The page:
Tiny structures, enormous benefits
Dr. Jens König and his team have registered more than 40 patents based on their new ultrashort pulse laser technology. In an interview, the 37-year-old father of two explains exactly how he managed to tame the laser for use in industrial manufacturing and the concrete advantages this has for people and the environment.
Dr. König, how did you earn the title of laser tamer?
Through my long years of work on developing laser technology. There were two aspects to harnessing the huge peak outputs of over 100 megawatts. First, we had to establish the correct settings for the laser’s parameters, such as pulse duration and energy. The second key factor was the correct dynamic placement of the laser pulses on the component. This type of control is achieved through technology Bosch developed itself. The contributions made by many different experts from research, manufacturing, plant engineering, and product development at Bosch were also of vital importance. I am very grateful to my colleagues for their contributions.
Where exactly is Bosch using ultrashort pulse lasers?
I can currently highlight four products. In exhaust-gas sensor technology, we are producing lambda sensors that reduce pollutant emissions. The injection holes for gasoline direct injection and the drainage grooves in our diesel injectors are also drilled using lasers. The injector for the Buderus Logano plus 145 oil burner has also been improved using ultrashort pulse lasers.
Why is it so important?
Since the extreme heat of laser drilling sublimates the material rather than melting it, we are able to process much finer structures much more precisely, because there is no melted material left behind making the surface uneven.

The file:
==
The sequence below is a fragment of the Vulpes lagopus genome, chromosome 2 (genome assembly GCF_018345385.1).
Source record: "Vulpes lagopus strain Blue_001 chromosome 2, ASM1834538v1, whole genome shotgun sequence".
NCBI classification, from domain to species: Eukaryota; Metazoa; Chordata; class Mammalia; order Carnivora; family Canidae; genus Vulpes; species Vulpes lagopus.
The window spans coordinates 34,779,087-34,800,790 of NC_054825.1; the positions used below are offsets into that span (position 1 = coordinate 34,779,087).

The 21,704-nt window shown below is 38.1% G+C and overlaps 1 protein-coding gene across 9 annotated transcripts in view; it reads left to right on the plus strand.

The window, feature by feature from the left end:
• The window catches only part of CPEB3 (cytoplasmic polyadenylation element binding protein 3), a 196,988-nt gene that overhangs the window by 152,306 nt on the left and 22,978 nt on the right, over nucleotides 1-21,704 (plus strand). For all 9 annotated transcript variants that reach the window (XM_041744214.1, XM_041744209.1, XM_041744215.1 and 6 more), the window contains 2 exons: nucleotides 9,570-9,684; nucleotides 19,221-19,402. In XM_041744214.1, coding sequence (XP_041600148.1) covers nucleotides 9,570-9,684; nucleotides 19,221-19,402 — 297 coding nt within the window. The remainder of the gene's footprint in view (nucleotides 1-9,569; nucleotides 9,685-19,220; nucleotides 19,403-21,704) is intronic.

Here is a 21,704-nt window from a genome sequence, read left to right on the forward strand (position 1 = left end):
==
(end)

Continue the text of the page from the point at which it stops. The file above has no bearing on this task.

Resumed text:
Our great achievement was combining fundamental research and profitability.
My boss and I have always believed that this is a technology with great promise for the future.
Let’s take gasoline direct injection as an example. In this process, fuel is injected directly into the combustion chamber through a valve. For optimum combustion, it must be distributed very accurately. The tiny holes (0.1 to 0.25 millimeters in diameter) through which the gasoline is injected play a very important role here, since their position, form, and microgeometry are crucial to achieving the correct distribution in the cylinder. Even the roughness of the holes’ wall surfaces is important. When the holes are correctly configured, the cylinder walls and pistons are no longer wetted with fuel, and the gasoline burns completely.
And that saves fuel?
Yes. Enhanced gasoline direct injection systems can result in fuel savings of up to 20 percent. If you apply that to the approximately 26 billion liters of gasoline consumed annually in Germany, this technology could mean as much as 12 million metric tons less CO2 being emitted. The new Buderus oil burner is now up to 15 percent more efficient thanks to ultrashort pulse lasers. This, too, adds up to a saving of almost 2 billion liters of heating oil, or as much as 5 million metric tons of CO2.
What have you set your sights on taming next?
Ultrashort pulse technology is still in its infancy. Of course, we are continuing to develop it further with colleagues from manufacturing and product engineering. I can’t say too much as yet, but the range of potential future applications is huge – everything from microelectronics, industrial technology, and hydraulics to further improvements in injection technology.
But before I can get going on that, I have to go home tonight and tame my two children, so that I can get them to bed on time.
Minute holes in the hardest materials –
oil burners save fuel and help protect the environment thanks to tiny holes in the injector.